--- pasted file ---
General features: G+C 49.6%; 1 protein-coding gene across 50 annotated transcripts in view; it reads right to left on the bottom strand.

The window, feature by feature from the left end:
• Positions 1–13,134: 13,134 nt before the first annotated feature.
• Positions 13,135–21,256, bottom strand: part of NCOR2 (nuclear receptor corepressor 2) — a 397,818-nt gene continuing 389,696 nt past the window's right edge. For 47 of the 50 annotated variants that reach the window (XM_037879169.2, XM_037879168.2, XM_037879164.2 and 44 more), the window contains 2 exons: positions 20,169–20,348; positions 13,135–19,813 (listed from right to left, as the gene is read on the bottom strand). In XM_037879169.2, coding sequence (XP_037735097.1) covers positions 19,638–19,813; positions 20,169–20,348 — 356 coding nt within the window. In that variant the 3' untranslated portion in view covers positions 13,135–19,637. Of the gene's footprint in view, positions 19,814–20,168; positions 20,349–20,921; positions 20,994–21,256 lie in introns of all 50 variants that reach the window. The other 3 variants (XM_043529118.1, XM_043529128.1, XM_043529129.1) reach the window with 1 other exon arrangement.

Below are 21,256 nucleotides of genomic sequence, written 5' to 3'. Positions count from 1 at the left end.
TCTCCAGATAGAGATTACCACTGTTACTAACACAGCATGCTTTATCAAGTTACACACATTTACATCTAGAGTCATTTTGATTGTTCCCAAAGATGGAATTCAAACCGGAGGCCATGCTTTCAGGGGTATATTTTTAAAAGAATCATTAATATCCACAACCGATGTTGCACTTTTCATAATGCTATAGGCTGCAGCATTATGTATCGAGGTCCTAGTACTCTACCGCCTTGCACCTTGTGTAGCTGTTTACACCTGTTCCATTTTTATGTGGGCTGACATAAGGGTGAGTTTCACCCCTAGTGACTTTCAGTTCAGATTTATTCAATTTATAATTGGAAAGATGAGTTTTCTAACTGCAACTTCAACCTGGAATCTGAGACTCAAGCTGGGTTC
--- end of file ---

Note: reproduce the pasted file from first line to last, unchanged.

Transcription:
General features: G+C 49.6%; 1 protein-coding gene across 50 annotated transcripts in view; it reads right to left on the bottom strand.

The window, feature by feature from the left end:
• Positions 1–13,134: 13,134 nt before the first annotated feature.
• Positions 13,135–21,256, bottom strand: part of NCOR2 (nuclear receptor corepressor 2) — a 397,818-nt gene continuing 389,696 nt past the window's right edge. For 47 of the 50 annotated variants that reach the window (XM_037879169.2, XM_037879168.2, XM_037879164.2 and 44 more), the window contains 2 exons: positions 20,169–20,348; positions 13,135–19,813 (listed from right to left, as the gene is read on the bottom strand). In XM_037879169.2, coding sequence (XP_037735097.1) covers positions 19,638–19,813; positions 20,169–20,348 — 356 coding nt within the window. In that variant the 3' untranslated portion in view covers positions 13,135–19,637. Of the gene's footprint in view, positions 19,814–20,168; positions 20,349–20,921; positions 20,994–21,256 lie in introns of all 50 variants that reach the window. The other 3 variants (XM_043529118.1, XM_043529128.1, XM_043529129.1) reach the window with 1 other exon arrangement.

Below are 21,256 nucleotides of genomic sequence, written 5' to 3'. Positions count from 1 at the left end.
TCTCCAGATAGAGATTACCACTGTTACTAACACAGCATGCTTTATCAAGTTACACACATTTACATCTAGAGTCATTTTGATTGTTCCCAAAGATGGAATTCAAACCGGAGGCCATGCTTTCAGGGGTATATTTTTAAAAGAATCATTAATATCCACAACCGATGTTGCACTTTTCATAATGCTATAGGCTGCAGCATTATGTATCGAGGTCCTAGTACTCTACCGCCTTGCACCTTGTGTAGCTGTTTACACCTGTTCCATTTTTATGTGGGCTGACATAAGGGTGAGTTTCACCCCTAGTGACTTTCAGTTCAGATTTATTCAATTTATAATTGGAAAGATGAGTTTTCTAACTGCAACTTCAACCTGGAATCTGAGACTCAAGCTGGGTTC